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Blog Bernard Letendre

Corporate culture

Don’t worry, we’ll iron it out of you

Most companies espouse, in one form or another, a trifecta of Vision, Mission and Values.

For some, such devices of contemporary management are essential “for inspiring people to change the way they relate to their work, each other and themselves by providing them with a sense of both communal and individual purpose (‘meaning’).” (1) For other, more cynical observers, they are nothing more than a form of charismatic prophecy that requires of employees that they “radically alter their relationships – to the organization, to customers, to each other, to themselves – to fit in with what is in effect a divinely ordained new order.” (2)

I personally abhor any notion of intellectual conformism, of being told what I should think and what I should believe. “We hired you because you’re different”, some organizations seem to say, “but don’t worry, we’ll eventually iron it out of you”. Like many, I have felt, in the past, this kind of (mostly) subtle pressure to blend in; to leave the real me at home and bring only a bland copy of myself into the office every morning. I would not want to go back.

Thankfully, the days of blind compliance and bland conformity are fast receding. Most successful companies understand that they need employees who can think critically, are not afraid of challenging the status quo and seek a large measure of autonomy in how they do their work. Leaders cannot realistically expect such employees to just blindly accept pronouncements from the top. You want creativity? Encourage people to think for themselves.

Corporate values, like our own personal values, invite rational examination. Rather than a kind of Orwellian mantra to be repeated mindlessly by employees – “Four legs good, two legs bad” – values should be actively interrogated. Instead of living only on posters and web sites, they should be openly pondered, discussed and debated: What is the actual meaning of this value? Do I subscribe to this value and if so, why? Why is it important to the success of the organization? To me, this kind of rational engagement with values of any kind is the first and indispensable step in bringing them to life.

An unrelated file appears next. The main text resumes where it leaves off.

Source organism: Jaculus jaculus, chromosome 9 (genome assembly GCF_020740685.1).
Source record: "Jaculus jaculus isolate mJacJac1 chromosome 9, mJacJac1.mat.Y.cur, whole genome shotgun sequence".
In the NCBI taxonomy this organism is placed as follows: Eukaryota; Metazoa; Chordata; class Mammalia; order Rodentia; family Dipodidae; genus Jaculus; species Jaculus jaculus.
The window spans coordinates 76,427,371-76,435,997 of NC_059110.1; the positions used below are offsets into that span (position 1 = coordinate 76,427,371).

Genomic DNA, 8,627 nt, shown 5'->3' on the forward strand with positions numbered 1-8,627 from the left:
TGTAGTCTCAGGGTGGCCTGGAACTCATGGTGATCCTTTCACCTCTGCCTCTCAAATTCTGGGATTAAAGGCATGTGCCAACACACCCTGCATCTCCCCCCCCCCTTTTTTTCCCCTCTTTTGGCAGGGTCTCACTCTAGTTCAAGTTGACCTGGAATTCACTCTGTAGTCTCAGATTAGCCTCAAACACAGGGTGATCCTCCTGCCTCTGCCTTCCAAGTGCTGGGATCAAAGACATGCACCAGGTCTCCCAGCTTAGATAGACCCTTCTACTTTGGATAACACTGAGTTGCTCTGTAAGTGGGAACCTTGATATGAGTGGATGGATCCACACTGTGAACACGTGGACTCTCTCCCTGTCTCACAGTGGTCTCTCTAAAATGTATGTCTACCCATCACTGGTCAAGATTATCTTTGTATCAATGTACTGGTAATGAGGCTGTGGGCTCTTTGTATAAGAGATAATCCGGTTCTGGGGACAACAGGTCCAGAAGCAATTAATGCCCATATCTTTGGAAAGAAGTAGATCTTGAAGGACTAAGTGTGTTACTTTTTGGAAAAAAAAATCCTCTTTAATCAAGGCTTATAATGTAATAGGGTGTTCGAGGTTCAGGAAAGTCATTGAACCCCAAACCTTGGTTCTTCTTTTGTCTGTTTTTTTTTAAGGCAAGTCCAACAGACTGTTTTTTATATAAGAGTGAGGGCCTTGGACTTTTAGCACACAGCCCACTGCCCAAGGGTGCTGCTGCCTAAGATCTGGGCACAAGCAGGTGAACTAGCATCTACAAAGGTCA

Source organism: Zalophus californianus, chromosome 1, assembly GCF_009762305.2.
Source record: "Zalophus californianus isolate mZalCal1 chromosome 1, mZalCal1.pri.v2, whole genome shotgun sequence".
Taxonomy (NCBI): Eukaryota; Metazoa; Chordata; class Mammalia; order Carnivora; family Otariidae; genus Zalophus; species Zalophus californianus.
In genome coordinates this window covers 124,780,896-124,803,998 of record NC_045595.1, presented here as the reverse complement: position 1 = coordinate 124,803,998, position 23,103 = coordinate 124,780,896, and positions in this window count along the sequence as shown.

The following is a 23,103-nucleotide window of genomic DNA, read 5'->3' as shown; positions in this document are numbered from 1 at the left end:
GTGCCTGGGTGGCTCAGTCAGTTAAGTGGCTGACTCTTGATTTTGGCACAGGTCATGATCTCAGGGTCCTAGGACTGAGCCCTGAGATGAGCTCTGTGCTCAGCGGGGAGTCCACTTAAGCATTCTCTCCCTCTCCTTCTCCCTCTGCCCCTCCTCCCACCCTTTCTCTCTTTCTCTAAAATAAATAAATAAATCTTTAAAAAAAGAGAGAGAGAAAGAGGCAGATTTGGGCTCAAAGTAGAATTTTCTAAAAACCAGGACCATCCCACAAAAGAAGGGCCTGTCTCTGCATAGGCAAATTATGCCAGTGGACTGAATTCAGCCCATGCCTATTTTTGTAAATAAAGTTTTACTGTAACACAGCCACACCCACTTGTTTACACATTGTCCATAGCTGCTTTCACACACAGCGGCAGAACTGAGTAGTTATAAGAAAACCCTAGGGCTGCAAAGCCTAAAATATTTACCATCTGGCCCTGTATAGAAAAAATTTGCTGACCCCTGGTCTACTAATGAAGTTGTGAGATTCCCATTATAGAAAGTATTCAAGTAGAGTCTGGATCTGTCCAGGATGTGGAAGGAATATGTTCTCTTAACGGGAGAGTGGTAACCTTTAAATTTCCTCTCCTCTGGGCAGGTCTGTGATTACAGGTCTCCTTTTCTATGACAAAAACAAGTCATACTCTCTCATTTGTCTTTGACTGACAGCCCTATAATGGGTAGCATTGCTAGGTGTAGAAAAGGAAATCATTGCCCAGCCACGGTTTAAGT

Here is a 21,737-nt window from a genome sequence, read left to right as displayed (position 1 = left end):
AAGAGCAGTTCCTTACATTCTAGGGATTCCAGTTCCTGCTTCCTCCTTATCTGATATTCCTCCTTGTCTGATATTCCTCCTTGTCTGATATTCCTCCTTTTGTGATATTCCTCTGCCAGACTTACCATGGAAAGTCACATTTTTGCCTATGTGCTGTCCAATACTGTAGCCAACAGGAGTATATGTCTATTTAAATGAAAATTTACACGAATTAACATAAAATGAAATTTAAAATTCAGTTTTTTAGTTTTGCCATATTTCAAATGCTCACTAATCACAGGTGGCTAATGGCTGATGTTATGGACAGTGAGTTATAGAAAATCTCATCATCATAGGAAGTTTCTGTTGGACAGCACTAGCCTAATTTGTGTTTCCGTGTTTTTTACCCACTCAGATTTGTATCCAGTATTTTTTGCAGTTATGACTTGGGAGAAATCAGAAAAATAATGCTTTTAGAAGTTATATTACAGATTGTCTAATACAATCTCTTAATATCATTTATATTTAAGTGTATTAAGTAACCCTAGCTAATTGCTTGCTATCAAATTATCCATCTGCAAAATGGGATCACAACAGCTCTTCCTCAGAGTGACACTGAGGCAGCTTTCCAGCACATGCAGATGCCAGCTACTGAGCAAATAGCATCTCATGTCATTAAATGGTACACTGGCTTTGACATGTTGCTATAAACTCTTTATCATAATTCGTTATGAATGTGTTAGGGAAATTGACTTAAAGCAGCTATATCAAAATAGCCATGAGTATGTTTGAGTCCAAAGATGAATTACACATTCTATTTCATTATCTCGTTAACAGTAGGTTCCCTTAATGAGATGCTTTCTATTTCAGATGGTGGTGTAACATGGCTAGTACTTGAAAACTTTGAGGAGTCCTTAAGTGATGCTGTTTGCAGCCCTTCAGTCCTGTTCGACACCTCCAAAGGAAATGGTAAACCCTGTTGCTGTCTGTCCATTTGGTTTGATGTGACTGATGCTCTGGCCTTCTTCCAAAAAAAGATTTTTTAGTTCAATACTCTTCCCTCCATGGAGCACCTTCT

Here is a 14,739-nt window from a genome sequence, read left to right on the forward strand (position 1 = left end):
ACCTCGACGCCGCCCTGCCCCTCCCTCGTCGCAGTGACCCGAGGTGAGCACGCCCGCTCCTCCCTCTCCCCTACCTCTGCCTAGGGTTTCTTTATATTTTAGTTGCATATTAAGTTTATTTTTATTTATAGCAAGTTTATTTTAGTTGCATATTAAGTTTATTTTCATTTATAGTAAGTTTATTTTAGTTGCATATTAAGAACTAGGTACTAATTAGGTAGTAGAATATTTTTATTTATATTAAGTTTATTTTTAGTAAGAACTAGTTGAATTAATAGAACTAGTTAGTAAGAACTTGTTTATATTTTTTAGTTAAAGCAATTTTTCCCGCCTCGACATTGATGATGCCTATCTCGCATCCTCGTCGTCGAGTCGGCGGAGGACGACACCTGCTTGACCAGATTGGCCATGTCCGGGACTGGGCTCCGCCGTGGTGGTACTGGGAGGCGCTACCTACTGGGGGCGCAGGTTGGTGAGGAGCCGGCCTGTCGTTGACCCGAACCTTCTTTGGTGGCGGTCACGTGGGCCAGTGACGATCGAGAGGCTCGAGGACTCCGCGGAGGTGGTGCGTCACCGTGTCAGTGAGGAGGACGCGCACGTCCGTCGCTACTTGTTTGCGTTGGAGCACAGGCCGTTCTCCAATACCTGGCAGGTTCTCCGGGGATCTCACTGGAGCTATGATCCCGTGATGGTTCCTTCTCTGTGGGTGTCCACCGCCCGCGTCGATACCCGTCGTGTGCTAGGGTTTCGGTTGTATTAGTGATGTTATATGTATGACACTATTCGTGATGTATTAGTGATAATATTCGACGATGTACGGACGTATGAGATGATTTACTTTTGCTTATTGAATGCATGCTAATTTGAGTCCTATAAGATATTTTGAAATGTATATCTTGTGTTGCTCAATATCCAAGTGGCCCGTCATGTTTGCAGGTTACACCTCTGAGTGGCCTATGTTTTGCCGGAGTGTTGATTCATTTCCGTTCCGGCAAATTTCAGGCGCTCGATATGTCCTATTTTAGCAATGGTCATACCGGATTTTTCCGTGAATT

But what if, having interrogated the values (or mission, or vision) of the organization that you work for, you were to find them somehow incompatible with your own? Well, I don’t know for you but for me, there would be no appeal whatsoever in working for an organization whose values would be contrary to my own (e.g. “We will abuse our customers, crush our employees and destroy shareholder value”).

Having said that, all the corporate values that I’ve come across over the years were completely unobjectionable, if a tad formulaic. The real problem with values is not that they’re somehow objectionable. It’s the fact, rather, that they’re not embedded in the organizational culture; that they elicit only apathy or, worse perhaps, that leaders and employees pay only lip service to them – although sometime with great external displays of enthusiasm. Hence my belief in deliberately engaging with values as an exercise of reason as a first step towards putting them in practice with genuine conviction.

Strong corporate values are like the sturdy struts of a tent – a very large tent that can comfortably welcome within it a multitude of people from many different backgrounds. In an age of rapid innovation fueled by empowered, self-managed agile teams, Vision, Mission and Values offer employees at all levels of the organization a liberating framework that allows them to free themselves from the tedium of play-by-play bureaucratic control. It’s a way for the organization of telling everyone: “You can be who you are and as long as you stay within the broad parameters of these beacons that have been set (and hopefully that you believe in), we know that you will get to the right destination.”

I can’t think of anything more empowering.